For deal with the Rays and St. Pete, much rides on November elections

Published June 6, 2015

ST. PETERSBURG — Minutes after another City Council workshop on the future of the Tampa Bay Rays ended last month without resolution, a frustrated Mayor Rick Kriseman looked ahead to Nov. 3.

That's Election Day, when three council seats occupied by "no" votes are in play. Term-limited members Wengay Newton and Bill Dudley step down and incumbent Steve Kornell seeks another term.

"We'll see what happens come November and whether there is an appetite to revisit it," Kriseman said. "I don't want to go back to the Rays and use my time and their time to try and negotiate something if there is not going to be support."

The deal, which would allow the team to explore stadium sites in Hillsborough County in exchange for compensating St. Petersburg, could be revived if voters in two of the three districts elect someone who supports it.

So far, that looks like a long shot in District 5, which covers many of the city's southwest neighborhoods and where Kornell hasn't drawn an opponent.

During the May 28 workshop, Kornell said he wanted the Rays to pay $55 million if they chose to leave Tropicana Field — about double the amount agreed to by Kriseman and the Rays.

He's heard some criticism from voters, he said, but others have applauded his stance.

"There is a mix of opinion," Kornell said Friday. "But it's not my money. I'm not going to give it away."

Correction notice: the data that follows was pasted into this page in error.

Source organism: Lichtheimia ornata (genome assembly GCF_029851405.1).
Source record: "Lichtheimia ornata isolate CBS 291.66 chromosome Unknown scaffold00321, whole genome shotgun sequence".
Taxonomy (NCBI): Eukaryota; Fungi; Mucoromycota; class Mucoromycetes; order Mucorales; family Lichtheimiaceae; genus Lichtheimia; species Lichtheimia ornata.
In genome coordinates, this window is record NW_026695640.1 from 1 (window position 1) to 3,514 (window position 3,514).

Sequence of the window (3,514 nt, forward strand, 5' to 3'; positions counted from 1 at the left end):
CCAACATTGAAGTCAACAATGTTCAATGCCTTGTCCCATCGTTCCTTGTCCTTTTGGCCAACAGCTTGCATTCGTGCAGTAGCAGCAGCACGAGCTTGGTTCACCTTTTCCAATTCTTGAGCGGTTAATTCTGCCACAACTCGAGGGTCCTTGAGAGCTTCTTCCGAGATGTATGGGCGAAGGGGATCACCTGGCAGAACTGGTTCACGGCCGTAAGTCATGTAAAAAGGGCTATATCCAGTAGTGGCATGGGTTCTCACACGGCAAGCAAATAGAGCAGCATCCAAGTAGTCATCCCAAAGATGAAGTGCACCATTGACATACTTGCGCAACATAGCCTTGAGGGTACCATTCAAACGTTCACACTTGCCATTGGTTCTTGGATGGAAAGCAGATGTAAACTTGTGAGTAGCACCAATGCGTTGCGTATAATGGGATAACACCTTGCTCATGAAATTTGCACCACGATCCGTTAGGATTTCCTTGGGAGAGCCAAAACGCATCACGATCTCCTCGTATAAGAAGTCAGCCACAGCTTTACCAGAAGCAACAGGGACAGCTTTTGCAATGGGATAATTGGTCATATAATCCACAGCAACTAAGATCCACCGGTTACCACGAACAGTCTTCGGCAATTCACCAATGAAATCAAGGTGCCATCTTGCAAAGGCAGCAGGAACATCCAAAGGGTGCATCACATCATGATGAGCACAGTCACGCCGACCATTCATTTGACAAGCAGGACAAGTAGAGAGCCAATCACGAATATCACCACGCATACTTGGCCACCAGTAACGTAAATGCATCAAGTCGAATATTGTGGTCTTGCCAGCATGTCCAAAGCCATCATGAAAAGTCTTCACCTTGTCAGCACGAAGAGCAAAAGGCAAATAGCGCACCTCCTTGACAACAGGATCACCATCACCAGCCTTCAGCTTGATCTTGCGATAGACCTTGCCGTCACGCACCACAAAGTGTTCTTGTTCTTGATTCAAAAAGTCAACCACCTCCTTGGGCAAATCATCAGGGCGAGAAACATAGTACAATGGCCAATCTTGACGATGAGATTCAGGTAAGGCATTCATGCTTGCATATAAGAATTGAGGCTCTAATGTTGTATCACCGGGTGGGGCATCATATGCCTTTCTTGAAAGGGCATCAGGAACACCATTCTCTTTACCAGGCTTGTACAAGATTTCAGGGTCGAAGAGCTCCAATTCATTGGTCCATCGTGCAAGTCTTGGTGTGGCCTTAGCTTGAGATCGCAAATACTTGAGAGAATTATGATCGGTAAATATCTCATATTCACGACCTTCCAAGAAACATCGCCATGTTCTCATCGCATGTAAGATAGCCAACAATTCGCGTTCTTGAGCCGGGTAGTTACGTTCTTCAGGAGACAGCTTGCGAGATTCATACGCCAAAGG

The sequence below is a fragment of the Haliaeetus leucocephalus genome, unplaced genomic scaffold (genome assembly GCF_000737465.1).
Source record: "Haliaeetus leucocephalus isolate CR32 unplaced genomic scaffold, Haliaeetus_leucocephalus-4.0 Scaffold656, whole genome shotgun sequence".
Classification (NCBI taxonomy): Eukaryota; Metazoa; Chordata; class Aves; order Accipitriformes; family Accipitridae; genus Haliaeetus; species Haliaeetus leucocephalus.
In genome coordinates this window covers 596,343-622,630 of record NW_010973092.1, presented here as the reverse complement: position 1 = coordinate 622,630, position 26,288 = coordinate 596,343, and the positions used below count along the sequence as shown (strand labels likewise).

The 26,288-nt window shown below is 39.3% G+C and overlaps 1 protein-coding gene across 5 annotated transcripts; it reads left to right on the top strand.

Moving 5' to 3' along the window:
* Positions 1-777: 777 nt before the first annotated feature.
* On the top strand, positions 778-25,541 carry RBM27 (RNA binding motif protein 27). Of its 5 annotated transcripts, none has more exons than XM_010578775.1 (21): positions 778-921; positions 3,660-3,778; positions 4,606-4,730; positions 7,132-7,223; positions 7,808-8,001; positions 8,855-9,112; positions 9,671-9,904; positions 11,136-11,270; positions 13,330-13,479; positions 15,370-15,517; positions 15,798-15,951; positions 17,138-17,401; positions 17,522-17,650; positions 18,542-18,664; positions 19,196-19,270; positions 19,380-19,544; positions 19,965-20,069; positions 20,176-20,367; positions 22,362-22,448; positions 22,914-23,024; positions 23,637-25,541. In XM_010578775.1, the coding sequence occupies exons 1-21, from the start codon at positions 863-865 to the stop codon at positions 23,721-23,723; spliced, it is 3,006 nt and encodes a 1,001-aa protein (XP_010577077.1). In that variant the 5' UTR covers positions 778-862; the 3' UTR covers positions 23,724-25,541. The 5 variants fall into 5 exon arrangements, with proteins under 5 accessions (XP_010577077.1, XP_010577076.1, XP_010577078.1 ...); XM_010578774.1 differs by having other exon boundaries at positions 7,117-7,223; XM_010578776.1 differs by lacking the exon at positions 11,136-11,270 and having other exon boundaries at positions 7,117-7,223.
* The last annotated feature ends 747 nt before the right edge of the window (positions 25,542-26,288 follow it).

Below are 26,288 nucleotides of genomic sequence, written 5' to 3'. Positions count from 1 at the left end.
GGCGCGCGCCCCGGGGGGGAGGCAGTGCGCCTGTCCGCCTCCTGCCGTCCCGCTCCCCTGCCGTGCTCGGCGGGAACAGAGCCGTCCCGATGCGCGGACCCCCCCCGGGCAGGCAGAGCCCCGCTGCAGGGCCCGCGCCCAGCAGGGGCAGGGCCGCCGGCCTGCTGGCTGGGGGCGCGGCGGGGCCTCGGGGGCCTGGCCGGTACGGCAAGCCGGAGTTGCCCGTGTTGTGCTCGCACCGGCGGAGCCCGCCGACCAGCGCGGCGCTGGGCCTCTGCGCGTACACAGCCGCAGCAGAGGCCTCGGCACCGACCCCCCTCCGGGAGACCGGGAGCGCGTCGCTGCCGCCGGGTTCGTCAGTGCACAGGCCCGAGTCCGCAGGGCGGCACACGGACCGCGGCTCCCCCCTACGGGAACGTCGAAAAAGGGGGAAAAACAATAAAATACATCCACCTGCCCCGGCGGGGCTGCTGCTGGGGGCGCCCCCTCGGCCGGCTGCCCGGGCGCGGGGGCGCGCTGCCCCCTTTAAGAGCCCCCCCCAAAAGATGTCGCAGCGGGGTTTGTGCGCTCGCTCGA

If someone emerges to challenge him in the qualifying period — from Tuesday through June 22 — because of his position, so be it, he said.

"I'm not going to change my mind because of politics," Kornell said.

Pinning down the other candidates on where they stand isn't as easy.

In District 7, which covers Midtown and other southern neighborhoods, Lisa Wheeler-Brown and Aaron Sharpe say they are undecided.

Wheeler-Brown has said in the past that she's inclined to support Kriseman in his search for a deal, but she said Tuesday that she hasn't made up her mind. On one hand, the Rays are an important economic driver for the city and the region, she said. On the other, she would like to see the taxpayers treated fairly.

"A lot of families could use those funds," she said. She cited after-school programs as an example.

Sharpe takes a similar position, saying he hasn't reached a final decision. But he talked tough in offering his nonopinion.

"I think we need to stop kissing the Rays' a- - and do what's best for the city," Sharpe said. "A lot of folks are saying we're not getting enough compensation."

In District 1, Ed Montanari is the only announced candidate to replace Dudley. He didn't return multiple calls, but has said in the past that he thinks the Rays need to pay more.

The Rays declined to comment on how the future makeup of the council might affect the chances of a deal.

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Team officials have said they won't negotiate with the city during the season, which could last until November if the stars (and bats) align. The mayor has also said the deal rejected by the City Council in December and a revised version that made the rounds in March, but was never brought to a vote, are null and void. Any new deal would likely contain significant changes.

But if Kriseman can't find five votes — or two more than he got last year — the issue is all but politically dead.

The mayor says he won't engage with the Rays if compensation — or the lack of it — remains an issue. He has said repeatedly that the financial terms of the deal won't get any better.

"Even if after those elections, we're still hearing the money is not enough … " Kriseman said with a shrug.

Contact Charlie Frago at or (727) 893-8459. Follow @CharlieFrago.